Two different error commands for G'MIC?

While making my own reference command using downloaded .html files via website so that I can have a offline way to load up reference document with G’MIC application alone, I noticed this:

C:\Windows\System32>gmic reference inp,sub,math
[gmic]./ Start G'MIC interpreter (v.3.3.3).
[gmic] *** Error in ./ (file 'C:\Users\User\user.gmic', line #7953) *** invalid_argument $1

And it doesn’t load up the help documentation within CLI header. That’s pretty much it.

I’m wondering if there should be two different error command. One in case it has nothing to do with user’s arguments, and the other in case it definitely has to do with arguments. Like error_args could load up the CLI header?

Here’s another case where CLI header doesn’t load up:

C:\Windows\System32>gmic +pal cuta
[gmic]./ Start G'MIC interpreter (v.3.3.3).
[gmic] *** Error in ./+pal/+_pal/*repeat/ *** Unknown command or filename ''; did you mean '%'?

Current command if you can find a fix:

#@cli reference: document_name
#@cli : Displays G'MIC scripting documentation directly on the browser.
#@cli :
#@cli : 'document_name' can be { 0=inp=input | 1=sub=substitution | 2=math=math_parser=expr=expression=mathematical_expression }
#@cli :
#@cli : 'document_name' can be a integer or a string corresponding to their document name.
check "$#"



repeat $# {
    if isnum($c_arg)
        if !isint($c_arg) error "invalid_argument $"$p fi
        if !narg($c_arg) error "invalid_argument $"$p fi
    set[-1] $c_arg,$c_arg
    if im!=-1 break fi

discard. -1

header="C:\\Users\\User\\Documents\\G'MIC\\Reference Documentation\\G'MIC - GREYC's Magic for Image Computing_ A Full-Featured Open-Source Framework for Image Processing - "

repeat h {
    wait 50
    if $p==2 file_end="Mathematical Expressions"
    elif $p==1 file_end="Substitution Rules"
    else file_end="Input Data"
    e[0] "Loading \""$file_end"\" document onto browser!"
    exec 1,$header$file_end

e[0] "Quit G'MIC interpreter." q

Perhaps I misunderstand your effort, but you can generate copies of the G’MIC Reference web pages (all of them!) on your local machine without taking too many special steps. gmic_stdlib.gmic has utility commands to generate both the reference and tutorial pages. The following procedure is Linux-centric and assumes file systems that support symbolic linking.

  1. The local machine should have forks of the gmic and gmic-community git repositories.
    a. For bleeding edge, git switch to the develop branch in the gmic repository.
    b. Remember to git pull origin develop to get the current commits.
    c. For official release versions of the web pages (not bleeding edge), be on the master branch instead and git pull origin master.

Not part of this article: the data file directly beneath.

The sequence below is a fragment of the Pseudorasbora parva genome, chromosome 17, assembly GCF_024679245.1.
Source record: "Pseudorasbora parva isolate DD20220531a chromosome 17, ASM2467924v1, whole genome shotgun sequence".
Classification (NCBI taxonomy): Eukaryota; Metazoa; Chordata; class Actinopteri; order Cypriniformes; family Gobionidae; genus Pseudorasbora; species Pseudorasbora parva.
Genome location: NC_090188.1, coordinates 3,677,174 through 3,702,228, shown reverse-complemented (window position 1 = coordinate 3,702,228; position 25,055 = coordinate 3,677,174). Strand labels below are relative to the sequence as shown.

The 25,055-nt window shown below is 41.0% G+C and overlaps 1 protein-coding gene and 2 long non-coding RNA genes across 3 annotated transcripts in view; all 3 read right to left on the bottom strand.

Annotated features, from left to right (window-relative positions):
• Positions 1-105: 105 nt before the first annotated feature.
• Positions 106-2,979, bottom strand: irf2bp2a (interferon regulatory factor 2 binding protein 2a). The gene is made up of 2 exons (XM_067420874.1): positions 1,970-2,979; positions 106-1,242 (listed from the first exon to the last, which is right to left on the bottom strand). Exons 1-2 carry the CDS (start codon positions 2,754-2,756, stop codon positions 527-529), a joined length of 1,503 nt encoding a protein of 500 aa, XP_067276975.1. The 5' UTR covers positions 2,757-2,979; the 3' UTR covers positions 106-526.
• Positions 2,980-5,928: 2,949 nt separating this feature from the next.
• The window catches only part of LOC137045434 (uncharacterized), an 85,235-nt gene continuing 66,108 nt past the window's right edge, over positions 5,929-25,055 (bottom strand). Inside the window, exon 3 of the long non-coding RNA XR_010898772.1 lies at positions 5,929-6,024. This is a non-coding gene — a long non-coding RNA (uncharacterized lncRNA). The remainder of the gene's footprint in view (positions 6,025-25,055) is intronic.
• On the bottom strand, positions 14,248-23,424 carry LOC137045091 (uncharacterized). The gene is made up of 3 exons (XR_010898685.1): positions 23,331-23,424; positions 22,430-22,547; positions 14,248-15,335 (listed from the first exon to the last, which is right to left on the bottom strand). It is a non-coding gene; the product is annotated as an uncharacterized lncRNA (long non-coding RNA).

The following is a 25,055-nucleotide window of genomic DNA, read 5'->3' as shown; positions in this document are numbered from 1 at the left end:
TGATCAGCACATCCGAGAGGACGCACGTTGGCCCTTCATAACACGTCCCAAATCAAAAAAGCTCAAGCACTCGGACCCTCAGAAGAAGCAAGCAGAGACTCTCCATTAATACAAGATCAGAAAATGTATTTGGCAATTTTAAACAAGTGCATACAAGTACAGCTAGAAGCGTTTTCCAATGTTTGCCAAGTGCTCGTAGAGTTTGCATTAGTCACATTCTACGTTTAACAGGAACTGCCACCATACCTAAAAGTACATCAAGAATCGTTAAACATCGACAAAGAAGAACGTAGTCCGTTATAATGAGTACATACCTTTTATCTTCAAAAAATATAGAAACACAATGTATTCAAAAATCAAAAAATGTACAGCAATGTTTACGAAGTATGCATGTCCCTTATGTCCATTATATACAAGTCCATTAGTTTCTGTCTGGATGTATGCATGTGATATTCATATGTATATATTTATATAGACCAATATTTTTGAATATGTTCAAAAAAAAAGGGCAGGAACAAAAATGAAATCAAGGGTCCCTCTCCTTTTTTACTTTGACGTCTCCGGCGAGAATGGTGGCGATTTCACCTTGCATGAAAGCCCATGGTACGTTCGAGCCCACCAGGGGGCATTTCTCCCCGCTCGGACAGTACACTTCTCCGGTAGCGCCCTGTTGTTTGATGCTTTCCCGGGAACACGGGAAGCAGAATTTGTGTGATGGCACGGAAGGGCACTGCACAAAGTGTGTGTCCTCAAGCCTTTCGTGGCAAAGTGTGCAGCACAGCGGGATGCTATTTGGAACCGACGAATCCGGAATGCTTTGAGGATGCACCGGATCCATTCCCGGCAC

2. In your home directory, you need to create a work directory with a few symbolic links to directories in the gmic and gmic-community repositories. Here’s my typical shell session:

Point your favorite browser toward index.html in the reference directory and read your local version of Reference preamble.

Spelunk around line 11200 in gmic_stdlib.gmic for the implementation of update_reference_html. parse_cli does the heavy lifting of translating #@cli comments to HTML. Doesn’t seem to be too much of a lift to adapt this to read the various include files for one’s own, personal reference pages. Maybe that’s already in place and I’m not paying attention.

Hope this helps some.

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I think that’s a better way of grabbing html file into the computer, but my efforts is more about displaying html file directly from the command-line interface or another way to directly display the information provided by the reference documentation. That’s why I created my own command with the use of exec to load html after I execute my own command, just so that I can display them from CLI instead of having to open a browser to do that or finding the file on computer and double-clicking.

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G’MIC is very optimized about finding custom commands — has to do it all the time. parse_cli can do the lookup on any custom command known to the interpreter and can be asked to output in other than ascii.

It is a bit rigid regarding where cascading style sheets are (two steps up from the working directory). parse_cli expects its calling command to do that set up for it — it is not designed to be called directly. But it seems very, very close to what you are looking for: "help that outputs in HTML instead of ascii. No?